England’s youth development has long been seen as lagging behind the rest of the top European countries. It seems as if every nation goes through a rut with their youth set-ups at some point, so what exactly can we learn from those successful nations, who have managed to turn their failing youth set-ups around?
There are many improvements that could be made to the English youth set-up by implementing some of the positive aspects employed by other nations. Other European country’s have coordinated national coaching systems which put them miles ahead of the UK. Nations like Spain and France have over ten times of the amount of qualified coaches with the UEFA pro-license than the UK has, which is obviously going to have an impact on youth development on a wide scale.
In Europe young players are given a fair shot, and clubs seem to get the transition right between the youth and senior team. European players tend to make their first team debut around age 21-22, but in England young players are often not given the chance, or they are judged upon Carling Cup and substitute appearances. Young players are given no time to mature, as instant results are demanded from fans and the media, and this lack of patience seems to be inherent in our footballing philosophy in this country. We need to get the important transition between the ages of 18-21 right, or we risk losing huge amounts of talent in the system.
In other countries many smaller and lower league teams have proper world class academies. In the UK very few, outside of the likes of Leeds, Watford and Southampton from the lower tiers could claim to be genuinely world class. There is significantly less money thrown at the grass-roots in the UK, and that obviously is going to have a negative effect, compared to nations who are spending much larger amounts developing youth prospects.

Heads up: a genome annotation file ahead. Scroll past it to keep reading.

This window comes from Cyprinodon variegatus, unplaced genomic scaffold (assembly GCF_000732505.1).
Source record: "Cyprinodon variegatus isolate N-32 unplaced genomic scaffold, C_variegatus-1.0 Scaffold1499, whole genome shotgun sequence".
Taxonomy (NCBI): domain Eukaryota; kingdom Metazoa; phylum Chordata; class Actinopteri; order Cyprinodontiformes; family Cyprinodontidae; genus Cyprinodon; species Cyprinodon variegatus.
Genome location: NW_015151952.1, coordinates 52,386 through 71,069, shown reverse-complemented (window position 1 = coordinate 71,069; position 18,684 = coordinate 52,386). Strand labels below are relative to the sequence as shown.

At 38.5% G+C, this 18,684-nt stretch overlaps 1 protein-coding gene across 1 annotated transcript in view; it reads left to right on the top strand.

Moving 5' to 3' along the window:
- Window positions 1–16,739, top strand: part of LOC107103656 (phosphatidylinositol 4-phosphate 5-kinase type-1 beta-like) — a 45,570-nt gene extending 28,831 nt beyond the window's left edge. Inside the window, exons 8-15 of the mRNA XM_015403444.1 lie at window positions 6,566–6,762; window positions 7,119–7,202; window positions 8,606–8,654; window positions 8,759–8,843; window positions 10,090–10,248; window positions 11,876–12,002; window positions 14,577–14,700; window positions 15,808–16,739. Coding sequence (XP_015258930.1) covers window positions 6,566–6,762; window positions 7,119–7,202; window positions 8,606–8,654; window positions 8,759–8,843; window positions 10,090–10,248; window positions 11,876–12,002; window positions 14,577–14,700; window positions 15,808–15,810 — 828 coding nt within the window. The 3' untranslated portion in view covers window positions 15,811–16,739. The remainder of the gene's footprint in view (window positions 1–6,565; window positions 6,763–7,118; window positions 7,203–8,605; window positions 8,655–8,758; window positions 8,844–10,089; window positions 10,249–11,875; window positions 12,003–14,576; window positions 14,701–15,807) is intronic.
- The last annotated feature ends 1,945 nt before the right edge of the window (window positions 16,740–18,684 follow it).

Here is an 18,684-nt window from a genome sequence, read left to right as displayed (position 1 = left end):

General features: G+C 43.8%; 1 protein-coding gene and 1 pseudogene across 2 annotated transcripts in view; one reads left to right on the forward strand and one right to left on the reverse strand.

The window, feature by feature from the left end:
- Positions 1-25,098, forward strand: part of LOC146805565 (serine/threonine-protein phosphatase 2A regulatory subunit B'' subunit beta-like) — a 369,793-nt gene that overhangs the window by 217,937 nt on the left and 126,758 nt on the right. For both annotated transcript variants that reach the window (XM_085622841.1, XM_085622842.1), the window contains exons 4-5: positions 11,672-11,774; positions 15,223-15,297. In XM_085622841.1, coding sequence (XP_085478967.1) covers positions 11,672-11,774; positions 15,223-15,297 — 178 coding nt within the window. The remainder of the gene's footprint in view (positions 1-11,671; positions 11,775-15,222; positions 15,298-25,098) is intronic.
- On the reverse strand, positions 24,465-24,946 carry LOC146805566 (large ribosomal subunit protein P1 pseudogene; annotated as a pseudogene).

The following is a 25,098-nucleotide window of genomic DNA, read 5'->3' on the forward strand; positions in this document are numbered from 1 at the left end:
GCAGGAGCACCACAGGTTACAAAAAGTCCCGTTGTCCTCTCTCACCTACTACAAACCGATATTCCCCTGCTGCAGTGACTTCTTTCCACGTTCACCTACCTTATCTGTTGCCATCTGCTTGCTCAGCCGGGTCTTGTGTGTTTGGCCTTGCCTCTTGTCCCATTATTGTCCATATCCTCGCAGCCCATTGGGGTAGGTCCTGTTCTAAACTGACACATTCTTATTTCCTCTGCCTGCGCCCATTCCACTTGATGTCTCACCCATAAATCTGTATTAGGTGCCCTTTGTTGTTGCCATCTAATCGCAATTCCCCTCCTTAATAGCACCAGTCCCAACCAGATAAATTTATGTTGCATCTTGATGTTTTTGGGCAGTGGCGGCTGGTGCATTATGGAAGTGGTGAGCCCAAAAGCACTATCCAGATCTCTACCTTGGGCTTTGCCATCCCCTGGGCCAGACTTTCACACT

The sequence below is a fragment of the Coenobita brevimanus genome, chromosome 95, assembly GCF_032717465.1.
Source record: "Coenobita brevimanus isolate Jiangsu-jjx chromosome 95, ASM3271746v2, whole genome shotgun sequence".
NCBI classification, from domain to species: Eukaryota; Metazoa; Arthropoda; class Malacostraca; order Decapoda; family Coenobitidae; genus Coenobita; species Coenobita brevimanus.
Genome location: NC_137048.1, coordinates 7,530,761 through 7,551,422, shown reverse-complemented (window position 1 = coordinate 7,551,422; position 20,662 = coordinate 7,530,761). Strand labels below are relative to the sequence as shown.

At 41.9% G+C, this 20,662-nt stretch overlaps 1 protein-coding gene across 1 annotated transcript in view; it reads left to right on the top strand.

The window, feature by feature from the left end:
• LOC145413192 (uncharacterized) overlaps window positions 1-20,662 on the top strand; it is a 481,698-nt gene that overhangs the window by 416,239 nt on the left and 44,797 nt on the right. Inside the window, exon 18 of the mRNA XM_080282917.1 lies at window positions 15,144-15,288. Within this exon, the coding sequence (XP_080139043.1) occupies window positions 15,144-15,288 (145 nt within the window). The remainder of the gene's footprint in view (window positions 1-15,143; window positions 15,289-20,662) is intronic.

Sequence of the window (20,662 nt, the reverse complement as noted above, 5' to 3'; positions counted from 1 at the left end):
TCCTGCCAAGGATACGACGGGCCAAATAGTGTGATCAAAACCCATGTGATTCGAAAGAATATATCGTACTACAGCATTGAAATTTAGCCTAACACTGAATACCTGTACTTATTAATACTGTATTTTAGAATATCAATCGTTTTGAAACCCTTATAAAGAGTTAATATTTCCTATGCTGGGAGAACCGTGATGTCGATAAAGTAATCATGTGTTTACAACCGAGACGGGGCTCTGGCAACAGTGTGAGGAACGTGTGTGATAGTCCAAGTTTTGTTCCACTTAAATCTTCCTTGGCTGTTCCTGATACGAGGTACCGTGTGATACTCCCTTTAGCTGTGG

If we look at other countries like Germany and Spain, they also tend to have more of a collective mentality. Clubs, instead of focusing on themselves, focus together on a common goal, to invest in the future of the national team. In Holland, clubs all train the same way focusing on technique and tactics, in a country wide method of education. Young players also have much more contact time than their English counterparts. They also have exceptional facilities and clubs are the beacons of their local community. In Holland there is also much more emphasis on fun in the game, something which seems to have been lost somewhere along the way in the English game, where winning takes preference.
All nations go through a rut at some point, but it is important to make changes to enable youth development to progress. About a decade ago Germany looked into how they could improve the game in their country. They put in place a strong structure between governing bodies-something distinctly lacking from the British game-and made significant changes to the game. There was a huge investment in German football, as well as improvements in stadia and facilities. It became a requirement for all Bundesliga, and Bundesliga 2 clubs to have youth academies which met certain strict criteria. The youth game in Germany now focuses on small sided games, prioritizing touch and technique and individual skills-just about the antithesis of the way the game is taught in the UK. In the UK players have been trained in a way that favours the physical, with power, size and strength dominating the English youth set-up, whilst technical play is simply neglected. Germany now have a thriving domestic league, with the core of its players coming from the German youth system, the changes and serious financial investment in the youth game, have clearly had a positive effect.